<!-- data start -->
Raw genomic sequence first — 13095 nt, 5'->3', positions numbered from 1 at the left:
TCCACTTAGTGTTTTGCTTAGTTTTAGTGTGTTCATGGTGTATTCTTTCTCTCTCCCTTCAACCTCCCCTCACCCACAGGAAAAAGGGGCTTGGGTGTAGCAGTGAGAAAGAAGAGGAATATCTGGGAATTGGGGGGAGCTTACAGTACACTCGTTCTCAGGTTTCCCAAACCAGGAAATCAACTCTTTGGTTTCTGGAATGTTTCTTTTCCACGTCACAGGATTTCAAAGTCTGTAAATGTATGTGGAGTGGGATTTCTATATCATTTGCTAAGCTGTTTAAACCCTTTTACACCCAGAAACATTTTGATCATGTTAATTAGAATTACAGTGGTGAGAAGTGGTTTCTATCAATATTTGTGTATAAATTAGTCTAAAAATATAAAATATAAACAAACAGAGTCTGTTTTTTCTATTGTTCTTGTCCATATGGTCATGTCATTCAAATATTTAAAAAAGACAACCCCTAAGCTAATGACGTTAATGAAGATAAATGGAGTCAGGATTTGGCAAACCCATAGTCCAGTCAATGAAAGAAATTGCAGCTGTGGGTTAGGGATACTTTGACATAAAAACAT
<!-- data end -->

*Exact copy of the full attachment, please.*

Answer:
Raw genomic sequence first — 13095 nt, 5'->3', positions numbered from 1 at the left:
TCCACTTAGTGTTTTGCTTAGTTTTAGTGTGTTCATGGTGTATTCTTTCTCTCTCCCTTCAACCTCCCCTCACCCACAGGAAAAAGGGGCTTGGGTGTAGCAGTGAGAAAGAAGAGGAATATCTGGGAATTGGGGGGAGCTTACAGTACACTCGTTCTCAGGTTTCCCAAACCAGGAAATCAACTCTTTGGTTTCTGGAATGTTTCTTTTCCACGTCACAGGATTTCAAAGTCTGTAAATGTATGTGGAGTGGGATTTCTATATCATTTGCTAAGCTGTTTAAACCCTTTTACACCCAGAAACATTTTGATCATGTTAATTAGAATTACAGTGGTGAGAAGTGGTTTCTATCAATATTTGTGTATAAATTAGTCTAAAAATATAAAATATAAACAAACAGAGTCTGTTTTTTCTATTGTTCTTGTCCATATGGTCATGTCATTCAAATATTTAAAAAAGACAACCCCTAAGCTAATGACGTTAATGAAGATAAATGGAGTCAGGATTTGGCAAACCCATAGTCCAGTCAATGAAAGAAATTGCAGCTGTGGGTTAGGGATACTTTGACATAAAAACAT